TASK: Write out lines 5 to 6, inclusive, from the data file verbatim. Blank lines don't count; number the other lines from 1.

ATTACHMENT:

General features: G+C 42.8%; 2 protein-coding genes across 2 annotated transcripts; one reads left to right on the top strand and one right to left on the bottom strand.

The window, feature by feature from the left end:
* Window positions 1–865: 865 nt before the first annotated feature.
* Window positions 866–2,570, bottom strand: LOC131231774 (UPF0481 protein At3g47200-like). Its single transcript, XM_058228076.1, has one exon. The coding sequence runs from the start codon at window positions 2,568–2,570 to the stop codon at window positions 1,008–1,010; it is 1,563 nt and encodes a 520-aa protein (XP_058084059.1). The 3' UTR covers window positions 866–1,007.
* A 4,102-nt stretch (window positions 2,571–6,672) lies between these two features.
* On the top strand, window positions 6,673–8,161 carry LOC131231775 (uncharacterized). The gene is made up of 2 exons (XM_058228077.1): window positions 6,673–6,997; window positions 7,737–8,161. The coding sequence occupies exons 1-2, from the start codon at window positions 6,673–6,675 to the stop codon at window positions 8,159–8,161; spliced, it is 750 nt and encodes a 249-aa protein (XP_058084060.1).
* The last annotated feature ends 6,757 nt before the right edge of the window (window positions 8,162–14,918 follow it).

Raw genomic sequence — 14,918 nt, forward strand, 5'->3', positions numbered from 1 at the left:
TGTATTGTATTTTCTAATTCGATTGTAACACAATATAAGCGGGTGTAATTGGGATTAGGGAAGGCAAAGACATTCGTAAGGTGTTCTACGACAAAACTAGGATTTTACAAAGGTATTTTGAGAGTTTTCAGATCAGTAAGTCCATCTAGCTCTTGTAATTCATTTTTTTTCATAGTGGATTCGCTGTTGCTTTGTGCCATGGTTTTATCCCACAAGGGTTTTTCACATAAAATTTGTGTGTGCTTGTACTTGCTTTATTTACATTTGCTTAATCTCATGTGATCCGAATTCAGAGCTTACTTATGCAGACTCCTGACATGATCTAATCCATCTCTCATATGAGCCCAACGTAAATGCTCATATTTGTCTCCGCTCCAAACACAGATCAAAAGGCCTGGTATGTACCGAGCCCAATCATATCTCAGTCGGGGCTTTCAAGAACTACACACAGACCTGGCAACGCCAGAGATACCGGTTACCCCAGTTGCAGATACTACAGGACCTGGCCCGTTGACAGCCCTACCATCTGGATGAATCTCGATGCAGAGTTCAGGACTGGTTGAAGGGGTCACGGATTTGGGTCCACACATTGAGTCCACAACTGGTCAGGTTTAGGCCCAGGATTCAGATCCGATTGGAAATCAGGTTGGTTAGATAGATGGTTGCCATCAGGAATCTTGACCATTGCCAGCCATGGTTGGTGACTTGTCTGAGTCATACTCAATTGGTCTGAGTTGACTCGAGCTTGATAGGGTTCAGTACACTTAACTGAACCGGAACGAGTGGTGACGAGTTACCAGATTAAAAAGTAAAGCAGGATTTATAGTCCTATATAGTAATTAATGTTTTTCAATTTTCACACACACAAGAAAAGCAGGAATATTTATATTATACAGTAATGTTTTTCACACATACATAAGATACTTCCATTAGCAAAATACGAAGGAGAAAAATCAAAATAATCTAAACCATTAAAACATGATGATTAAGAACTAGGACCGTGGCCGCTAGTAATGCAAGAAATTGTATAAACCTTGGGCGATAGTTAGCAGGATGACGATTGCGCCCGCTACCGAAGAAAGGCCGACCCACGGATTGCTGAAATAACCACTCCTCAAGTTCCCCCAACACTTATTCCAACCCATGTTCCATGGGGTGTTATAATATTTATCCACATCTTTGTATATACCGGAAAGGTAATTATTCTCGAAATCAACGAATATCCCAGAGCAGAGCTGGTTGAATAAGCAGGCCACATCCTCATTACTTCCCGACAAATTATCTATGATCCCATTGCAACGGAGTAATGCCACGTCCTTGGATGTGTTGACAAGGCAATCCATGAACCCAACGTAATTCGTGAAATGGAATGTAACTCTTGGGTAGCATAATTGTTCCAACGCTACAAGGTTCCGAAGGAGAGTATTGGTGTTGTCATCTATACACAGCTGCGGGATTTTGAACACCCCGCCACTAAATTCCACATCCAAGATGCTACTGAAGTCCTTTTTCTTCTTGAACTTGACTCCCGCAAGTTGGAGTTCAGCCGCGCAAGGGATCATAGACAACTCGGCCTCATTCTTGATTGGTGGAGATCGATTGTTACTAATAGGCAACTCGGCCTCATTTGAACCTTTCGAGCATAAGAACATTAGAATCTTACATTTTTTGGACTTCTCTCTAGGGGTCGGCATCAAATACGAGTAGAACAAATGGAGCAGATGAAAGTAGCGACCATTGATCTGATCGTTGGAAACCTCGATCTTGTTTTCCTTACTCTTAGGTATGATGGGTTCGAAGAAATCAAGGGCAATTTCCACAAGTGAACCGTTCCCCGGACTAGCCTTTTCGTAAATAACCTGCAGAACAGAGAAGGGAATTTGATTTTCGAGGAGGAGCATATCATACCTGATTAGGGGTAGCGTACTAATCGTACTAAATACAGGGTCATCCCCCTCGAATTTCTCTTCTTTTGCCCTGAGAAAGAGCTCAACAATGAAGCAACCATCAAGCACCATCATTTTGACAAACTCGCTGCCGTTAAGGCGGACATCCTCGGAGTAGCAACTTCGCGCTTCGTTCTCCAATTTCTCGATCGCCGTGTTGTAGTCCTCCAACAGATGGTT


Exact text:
* A 4,102-nt stretch (window positions 2,571–6,672) lies between these two features.
* On the top strand, window positions 6,673–8,161 carry LOC131231775 (uncharacterized). The gene is made up of 2 exons (XM_058228077.1): window positions 6,673–6,997; window positions 7,737–8,161. The coding sequence occupies exons 1-2, from the start codon at window positions 6,673–6,675 to the stop codon at window positions 8,159–8,161; spliced, it is 750 nt and encodes a 249-aa protein (XP_058084060.1).